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10 October 2019

How will Nordex fare in the hands of Acciona?

Spain’s Acciona will be forced to make an offer to acquire Nordex, after raising its share in the German wind turbine maker to over 30%. But if it all of that goes ahead, the future of Nordex hangs in the balance.

The €99 million increase in Nordex’s capital will see Acciona’s stake in the company rise from 29.9% to 36.27%. As this lies above the 30% ceiling, German regulations mandate Acciona to make an official takeover bid, with a proposed offer of €10.32 per share. Based on share prices over the past three months, this values Nordex at €1.1 Billion.

Nordex accepted the initial investment from the Spanish project developer amid turbulence within the energy industry. Pressure has been applied through the provision of government subsidies to competitive tenders, causing smaller turbine manufactures to fall behind the big three suppliers outside China: GE, Siemens Gamesa and Vestas. Delivering a net loss of €92.6 million by mid-2019, Nordex will hope that investment from Acciona will help close the gap.

What is likely behind this move is that Acciona has a €400 million plus wind under current build and possibly 3 X that over the next few years, based almost entirely on Nordex turbines. If it does not buy it out, it will lose this pipeline.

€1 billion or so seems to be the going rate to buy one of the existing troubled wind turbine makers. Senvion in Germany may change hands for a little less than that given that Siemens Gamesa has entered exclusive discussions to acquire it, but its revenues have fallen to around €800 million, but it can confer about 15 GW to Siemens Gamesa’s service contracts. Meanwhile in India in August Suzlon fell to bankruptcy by defaulting on loan repayments after Vestas said it was willing to pay €1 billion to buy the business and it also had around 15 GW of installed turbines.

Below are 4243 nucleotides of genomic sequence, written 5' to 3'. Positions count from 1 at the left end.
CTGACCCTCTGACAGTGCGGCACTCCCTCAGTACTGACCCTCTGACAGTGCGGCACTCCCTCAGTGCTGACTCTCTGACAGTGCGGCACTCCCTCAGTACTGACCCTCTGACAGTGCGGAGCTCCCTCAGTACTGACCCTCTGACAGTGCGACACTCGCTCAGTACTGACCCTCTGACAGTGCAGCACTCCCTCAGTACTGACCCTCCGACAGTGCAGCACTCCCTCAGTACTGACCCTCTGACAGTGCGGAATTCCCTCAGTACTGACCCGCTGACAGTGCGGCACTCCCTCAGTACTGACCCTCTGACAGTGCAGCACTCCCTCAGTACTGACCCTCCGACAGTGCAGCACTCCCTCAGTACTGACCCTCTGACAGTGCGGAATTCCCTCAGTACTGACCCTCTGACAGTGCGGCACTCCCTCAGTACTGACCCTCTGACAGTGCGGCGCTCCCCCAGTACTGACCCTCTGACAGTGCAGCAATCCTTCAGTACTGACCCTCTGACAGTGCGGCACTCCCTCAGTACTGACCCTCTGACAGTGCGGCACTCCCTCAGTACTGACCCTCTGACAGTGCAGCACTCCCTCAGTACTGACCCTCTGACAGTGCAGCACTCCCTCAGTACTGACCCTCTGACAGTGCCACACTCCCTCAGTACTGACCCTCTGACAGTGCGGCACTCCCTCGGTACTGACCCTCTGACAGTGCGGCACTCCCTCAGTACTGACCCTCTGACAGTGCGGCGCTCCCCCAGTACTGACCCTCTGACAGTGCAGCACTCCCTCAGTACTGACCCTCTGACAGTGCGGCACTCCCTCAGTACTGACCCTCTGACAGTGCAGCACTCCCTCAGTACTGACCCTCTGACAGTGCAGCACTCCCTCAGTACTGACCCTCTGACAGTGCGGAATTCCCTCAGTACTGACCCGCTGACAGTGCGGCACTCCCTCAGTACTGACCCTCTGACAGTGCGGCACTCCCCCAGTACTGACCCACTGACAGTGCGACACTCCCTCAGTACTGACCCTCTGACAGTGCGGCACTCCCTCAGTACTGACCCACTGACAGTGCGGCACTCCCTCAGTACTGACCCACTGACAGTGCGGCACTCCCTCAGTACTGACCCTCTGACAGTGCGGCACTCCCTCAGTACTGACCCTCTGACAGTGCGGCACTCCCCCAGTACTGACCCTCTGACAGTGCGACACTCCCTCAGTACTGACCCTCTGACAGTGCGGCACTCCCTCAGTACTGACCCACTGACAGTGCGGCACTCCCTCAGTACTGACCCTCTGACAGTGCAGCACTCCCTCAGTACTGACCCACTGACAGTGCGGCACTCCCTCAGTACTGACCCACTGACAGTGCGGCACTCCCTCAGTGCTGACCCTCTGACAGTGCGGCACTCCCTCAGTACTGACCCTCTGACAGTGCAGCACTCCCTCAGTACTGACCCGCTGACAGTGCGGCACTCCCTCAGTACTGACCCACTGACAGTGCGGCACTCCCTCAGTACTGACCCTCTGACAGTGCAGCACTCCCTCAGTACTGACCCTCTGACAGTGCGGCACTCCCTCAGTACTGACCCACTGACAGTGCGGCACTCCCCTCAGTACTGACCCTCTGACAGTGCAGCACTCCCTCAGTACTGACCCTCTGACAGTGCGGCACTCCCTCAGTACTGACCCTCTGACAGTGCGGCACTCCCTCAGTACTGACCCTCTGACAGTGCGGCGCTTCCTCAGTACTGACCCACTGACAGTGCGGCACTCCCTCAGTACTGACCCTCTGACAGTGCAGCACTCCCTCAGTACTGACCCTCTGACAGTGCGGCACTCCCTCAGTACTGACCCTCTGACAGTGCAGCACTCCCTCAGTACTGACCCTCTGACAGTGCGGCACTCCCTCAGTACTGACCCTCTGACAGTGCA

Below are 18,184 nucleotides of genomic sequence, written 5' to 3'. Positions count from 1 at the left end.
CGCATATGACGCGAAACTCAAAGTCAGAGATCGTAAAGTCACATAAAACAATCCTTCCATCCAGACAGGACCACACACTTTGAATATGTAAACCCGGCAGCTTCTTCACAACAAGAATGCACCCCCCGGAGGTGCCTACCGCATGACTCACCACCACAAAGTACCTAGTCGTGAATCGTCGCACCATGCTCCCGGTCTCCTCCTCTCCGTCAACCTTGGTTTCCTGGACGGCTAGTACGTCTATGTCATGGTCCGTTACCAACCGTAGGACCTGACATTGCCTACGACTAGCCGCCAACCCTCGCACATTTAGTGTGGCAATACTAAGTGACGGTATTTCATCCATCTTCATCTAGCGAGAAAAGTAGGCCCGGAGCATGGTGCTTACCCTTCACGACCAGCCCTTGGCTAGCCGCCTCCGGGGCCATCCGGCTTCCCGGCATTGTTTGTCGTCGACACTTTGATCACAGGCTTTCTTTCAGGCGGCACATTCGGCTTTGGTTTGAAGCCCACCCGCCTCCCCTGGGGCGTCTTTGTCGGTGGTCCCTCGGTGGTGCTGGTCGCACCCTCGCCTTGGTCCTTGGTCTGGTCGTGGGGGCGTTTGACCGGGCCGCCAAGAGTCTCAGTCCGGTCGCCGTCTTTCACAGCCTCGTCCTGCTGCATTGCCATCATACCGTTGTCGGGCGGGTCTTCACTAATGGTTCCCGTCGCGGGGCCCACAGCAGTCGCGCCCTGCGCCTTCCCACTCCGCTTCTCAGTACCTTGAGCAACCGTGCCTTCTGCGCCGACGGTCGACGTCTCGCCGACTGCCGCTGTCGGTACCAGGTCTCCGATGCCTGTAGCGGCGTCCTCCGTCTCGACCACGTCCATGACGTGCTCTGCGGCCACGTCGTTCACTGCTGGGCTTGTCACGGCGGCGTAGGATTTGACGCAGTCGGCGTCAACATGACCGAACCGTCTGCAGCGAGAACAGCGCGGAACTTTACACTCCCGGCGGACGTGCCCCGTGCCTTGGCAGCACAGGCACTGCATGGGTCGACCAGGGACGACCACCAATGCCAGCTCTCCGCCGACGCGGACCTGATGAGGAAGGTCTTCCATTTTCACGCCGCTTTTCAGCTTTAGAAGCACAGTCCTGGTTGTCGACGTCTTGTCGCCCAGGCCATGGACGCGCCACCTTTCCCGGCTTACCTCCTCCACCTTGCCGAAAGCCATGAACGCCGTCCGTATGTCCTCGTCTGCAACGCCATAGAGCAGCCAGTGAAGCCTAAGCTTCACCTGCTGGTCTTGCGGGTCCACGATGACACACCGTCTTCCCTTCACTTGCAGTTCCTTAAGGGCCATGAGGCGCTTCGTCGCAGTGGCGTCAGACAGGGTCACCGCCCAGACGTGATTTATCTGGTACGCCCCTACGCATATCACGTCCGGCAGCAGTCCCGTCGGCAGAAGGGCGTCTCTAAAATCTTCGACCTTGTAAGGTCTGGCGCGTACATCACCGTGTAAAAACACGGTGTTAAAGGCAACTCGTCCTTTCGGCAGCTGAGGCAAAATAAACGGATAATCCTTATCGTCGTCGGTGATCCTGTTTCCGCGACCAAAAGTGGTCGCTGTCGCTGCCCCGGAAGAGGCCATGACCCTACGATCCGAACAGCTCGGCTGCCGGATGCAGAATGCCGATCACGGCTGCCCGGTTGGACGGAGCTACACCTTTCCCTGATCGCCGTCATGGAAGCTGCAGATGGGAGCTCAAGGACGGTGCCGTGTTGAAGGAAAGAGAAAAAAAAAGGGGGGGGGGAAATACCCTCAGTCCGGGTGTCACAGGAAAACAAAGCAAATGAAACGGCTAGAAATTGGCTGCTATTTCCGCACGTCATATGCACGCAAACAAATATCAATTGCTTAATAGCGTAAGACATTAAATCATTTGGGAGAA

Acciona acquired its original stake in Nordex in 2016, as Nordex acquired Acciona Windpower – so it has been in the wind turbine business before and we doubt very much that it genuinely wants to acquire Nordex, except to protect its pipeline of business.

Acciona’s half year figures to end of June show that out of 9.8 GW of electricity capacity some 7.8 GW of it is wind. It also has some hydro and biomass projects.

The addition of capital, which came at Nordex’s proposal, intends to “protect Acciona’s investment in Nordex” said investor relations chief Raimundo Fernandez-Cuetas.

A full acquisition would see Acciona increase its standing debt by 15%, although the €1 billion investment is potentially less than what may be at stake if Nordex simply fails.

Wood Mackenzie has predicted that with possibilities to reduce costs, Nordex is well placed to hi-jack major customers from larger turbine-makers. It is likely however that Acciona will just want to minimize the disruption to its own business, and may let future R&D for Nordex wither on the vine, and transition to a new partnership once this generation of projects is over.

As turbines rapidly get larger and move offshore, Nordex will need to plough serious money into R&D to keep up with the technological advances of the big three manufacturers. So it looks to us that Acciona will be tentative in this move and may simply run Nordex as a way to complete projects, at a minimum cost, and sell the business on with a development promise to one of the big three, with the addition a partnership deal.